Danish WAYF helps South African NREN develop federated identity solution

By Torben B. Sørensen , 24/06/16
South African NREN TENET went halfway round the globe to get help developing an identity federation for universities.
Guy Halse, TENET, SAFIRE project
Guy Halse of TENET is SAFIRE Project Director

Eight universities from TENET, one of the collaborating partners in the South African NREN, have joined forces to establish a federated identity service for their users. They have signed a contract with Danish WAYF (Where Are You From) for consultancy services.

"WAYF has been running a successful federated identity service for several years, so we look forward to learning from their experiences," said Guy Halse, SAFIRE (South African Identity Federation) Project Director at TENET (Tertiary Education and Research Network of South Africa).

Avoid duplicate information

In South African research and education institutions, there is a trend towards collaborative research across institutions. Furthermore, researchers need to share large, expensive research infrastructure items.

Whenever a user outside an institution wants to access resources on that institution, identity needs to be managed. The fast and simple solution is to create a user account for the user.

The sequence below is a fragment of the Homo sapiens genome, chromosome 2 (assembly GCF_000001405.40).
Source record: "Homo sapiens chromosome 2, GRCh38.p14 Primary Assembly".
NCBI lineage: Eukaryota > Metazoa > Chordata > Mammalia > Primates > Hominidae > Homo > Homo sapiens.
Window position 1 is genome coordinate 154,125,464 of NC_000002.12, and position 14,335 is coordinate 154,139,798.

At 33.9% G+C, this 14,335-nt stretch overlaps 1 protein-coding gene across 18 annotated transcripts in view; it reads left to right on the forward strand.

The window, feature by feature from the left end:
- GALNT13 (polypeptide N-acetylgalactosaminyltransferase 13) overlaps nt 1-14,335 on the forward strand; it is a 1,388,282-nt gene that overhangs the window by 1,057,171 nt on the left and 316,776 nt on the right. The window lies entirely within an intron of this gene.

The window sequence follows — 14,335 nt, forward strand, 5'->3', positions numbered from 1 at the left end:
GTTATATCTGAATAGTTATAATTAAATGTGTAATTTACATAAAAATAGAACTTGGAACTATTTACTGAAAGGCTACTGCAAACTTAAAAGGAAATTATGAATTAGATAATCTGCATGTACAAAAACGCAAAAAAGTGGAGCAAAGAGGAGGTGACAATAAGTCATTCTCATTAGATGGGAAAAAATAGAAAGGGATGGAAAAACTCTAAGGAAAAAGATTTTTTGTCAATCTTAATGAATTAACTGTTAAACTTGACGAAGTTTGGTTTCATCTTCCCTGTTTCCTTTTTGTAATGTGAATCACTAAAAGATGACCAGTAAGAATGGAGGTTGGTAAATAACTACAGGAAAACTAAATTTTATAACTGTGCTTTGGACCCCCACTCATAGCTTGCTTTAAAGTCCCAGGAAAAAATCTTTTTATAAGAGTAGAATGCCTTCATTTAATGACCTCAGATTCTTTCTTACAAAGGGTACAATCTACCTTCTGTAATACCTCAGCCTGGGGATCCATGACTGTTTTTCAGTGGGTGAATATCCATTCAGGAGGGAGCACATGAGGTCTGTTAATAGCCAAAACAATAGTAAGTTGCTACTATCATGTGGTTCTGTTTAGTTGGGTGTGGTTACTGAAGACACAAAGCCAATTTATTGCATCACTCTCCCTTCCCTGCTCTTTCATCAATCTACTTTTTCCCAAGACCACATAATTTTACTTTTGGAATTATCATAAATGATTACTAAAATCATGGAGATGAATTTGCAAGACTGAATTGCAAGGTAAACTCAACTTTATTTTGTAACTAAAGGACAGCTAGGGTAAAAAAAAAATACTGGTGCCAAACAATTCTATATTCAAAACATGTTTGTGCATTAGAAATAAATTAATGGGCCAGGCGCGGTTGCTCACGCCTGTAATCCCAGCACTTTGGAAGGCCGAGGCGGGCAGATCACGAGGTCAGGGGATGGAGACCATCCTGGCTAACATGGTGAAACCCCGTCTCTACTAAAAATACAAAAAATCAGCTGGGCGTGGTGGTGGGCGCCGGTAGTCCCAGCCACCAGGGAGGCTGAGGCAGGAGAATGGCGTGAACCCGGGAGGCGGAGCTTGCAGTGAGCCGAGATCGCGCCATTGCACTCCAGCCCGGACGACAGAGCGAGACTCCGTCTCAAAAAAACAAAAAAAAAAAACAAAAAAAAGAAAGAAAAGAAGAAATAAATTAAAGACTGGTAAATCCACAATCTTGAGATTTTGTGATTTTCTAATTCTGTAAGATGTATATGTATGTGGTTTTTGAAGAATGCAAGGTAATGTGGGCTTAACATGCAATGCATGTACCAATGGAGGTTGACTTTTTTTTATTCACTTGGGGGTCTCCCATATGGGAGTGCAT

"That leads to duplication of information: The same user is created multiple times in different systems. It makes it hard to ensure that the information is accurate and up to date – and that the account is removed when the user is assigned a new role and no longer needs access," said Guy Halse.

These are the same challenges that WAYF was created to solve. WAYF is a federated identity service from DeiC (Danish e-Infrastructure Cooperation), the Danish NREN.

Years in the making

People from South Africa first heard David Simonsen from WAYF present the solution at the TNC conference in 2011. Two years later, he was invited to speak at a meeting in South Africa where the possibility of creating an identity federation was discussed.

"I then met David at TNC-15 in Porto last year when I was working at a university. A couple of months later the eight universities hired me to make the process move forward. My role is to figure out how to make the solution work. The first goal is to get a pilot project up and running," Guy Halse said.

He has spent a week in June in Copenhagen gathering information with the people at WAYF. After that, he went on to Prague to attend TNC-16 for even more knowledge gathering.

WAYF software may be used

The contract covers around 400 hours of consulting. In addition, TENET may also end up using some of the software that WAYF has developed.

"We consider starting by using the WAYF software, but then later diverging as our requirements are different. The WAYF software may serve as a useful starting point for us," he said.

The SAFIRE project has a scope of two years.

"In five years, I hope that we have solution that is in widespread use in South Africa, not just among the funding universities," said Guy Halse.

Further information



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